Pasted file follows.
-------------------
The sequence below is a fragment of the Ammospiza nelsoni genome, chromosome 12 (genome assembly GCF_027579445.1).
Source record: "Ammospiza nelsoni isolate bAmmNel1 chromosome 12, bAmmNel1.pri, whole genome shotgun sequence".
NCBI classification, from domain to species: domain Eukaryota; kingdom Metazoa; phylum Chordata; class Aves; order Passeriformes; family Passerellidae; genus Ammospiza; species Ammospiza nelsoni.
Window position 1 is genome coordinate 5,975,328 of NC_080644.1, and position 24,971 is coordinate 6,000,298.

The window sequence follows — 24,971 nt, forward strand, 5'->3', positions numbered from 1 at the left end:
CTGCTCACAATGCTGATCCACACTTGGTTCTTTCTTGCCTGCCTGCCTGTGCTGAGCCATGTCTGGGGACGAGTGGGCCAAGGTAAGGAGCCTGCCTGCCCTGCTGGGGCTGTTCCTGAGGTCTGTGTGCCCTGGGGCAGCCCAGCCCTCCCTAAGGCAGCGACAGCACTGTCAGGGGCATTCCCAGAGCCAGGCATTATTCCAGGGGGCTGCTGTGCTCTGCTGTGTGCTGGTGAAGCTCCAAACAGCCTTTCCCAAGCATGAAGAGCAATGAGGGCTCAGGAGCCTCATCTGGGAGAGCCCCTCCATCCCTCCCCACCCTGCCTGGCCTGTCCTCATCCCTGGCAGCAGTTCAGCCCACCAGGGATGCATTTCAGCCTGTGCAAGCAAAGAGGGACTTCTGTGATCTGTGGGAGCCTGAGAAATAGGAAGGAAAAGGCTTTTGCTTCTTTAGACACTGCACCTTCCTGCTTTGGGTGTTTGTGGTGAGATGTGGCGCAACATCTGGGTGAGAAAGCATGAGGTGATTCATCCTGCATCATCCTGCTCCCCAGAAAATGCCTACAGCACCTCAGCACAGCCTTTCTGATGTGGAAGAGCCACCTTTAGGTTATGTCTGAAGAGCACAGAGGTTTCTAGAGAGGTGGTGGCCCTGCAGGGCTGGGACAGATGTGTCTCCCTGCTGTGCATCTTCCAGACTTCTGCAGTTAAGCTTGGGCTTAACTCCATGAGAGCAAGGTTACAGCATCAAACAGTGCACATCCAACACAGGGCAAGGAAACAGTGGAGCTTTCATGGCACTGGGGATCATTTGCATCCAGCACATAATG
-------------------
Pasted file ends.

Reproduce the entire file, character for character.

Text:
The sequence below is a fragment of the Ammospiza nelsoni genome, chromosome 12 (genome assembly GCF_027579445.1).
Source record: "Ammospiza nelsoni isolate bAmmNel1 chromosome 12, bAmmNel1.pri, whole genome shotgun sequence".
NCBI classification, from domain to species: domain Eukaryota; kingdom Metazoa; phylum Chordata; class Aves; order Passeriformes; family Passerellidae; genus Ammospiza; species Ammospiza nelsoni.
Window position 1 is genome coordinate 5,975,328 of NC_080644.1, and position 24,971 is coordinate 6,000,298.

The window sequence follows — 24,971 nt, forward strand, 5'->3', positions numbered from 1 at the left end:
CTGCTCACAATGCTGATCCACACTTGGTTCTTTCTTGCCTGCCTGCCTGTGCTGAGCCATGTCTGGGGACGAGTGGGCCAAGGTAAGGAGCCTGCCTGCCCTGCTGGGGCTGTTCCTGAGGTCTGTGTGCCCTGGGGCAGCCCAGCCCTCCCTAAGGCAGCGACAGCACTGTCAGGGGCATTCCCAGAGCCAGGCATTATTCCAGGGGGCTGCTGTGCTCTGCTGTGTGCTGGTGAAGCTCCAAACAGCCTTTCCCAAGCATGAAGAGCAATGAGGGCTCAGGAGCCTCATCTGGGAGAGCCCCTCCATCCCTCCCCACCCTGCCTGGCCTGTCCTCATCCCTGGCAGCAGTTCAGCCCACCAGGGATGCATTTCAGCCTGTGCAAGCAAAGAGGGACTTCTGTGATCTGTGGGAGCCTGAGAAATAGGAAGGAAAAGGCTTTTGCTTCTTTAGACACTGCACCTTCCTGCTTTGGGTGTTTGTGGTGAGATGTGGCGCAACATCTGGGTGAGAAAGCATGAGGTGATTCATCCTGCATCATCCTGCTCCCCAGAAAATGCCTACAGCACCTCAGCACAGCCTTTCTGATGTGGAAGAGCCACCTTTAGGTTATGTCTGAAGAGCACAGAGGTTTCTAGAGAGGTGGTGGCCCTGCAGGGCTGGGACAGATGTGTCTCCCTGCTGTGCATCTTCCAGACTTCTGCAGTTAAGCTTGGGCTTAACTCCATGAGAGCAAGGTTACAGCATCAAACAGTGCACATCCAACACAGGGCAAGGAAACAGTGGAGCTTTCATGGCACTGGGGATCATTTGCATCCAGCACATAATG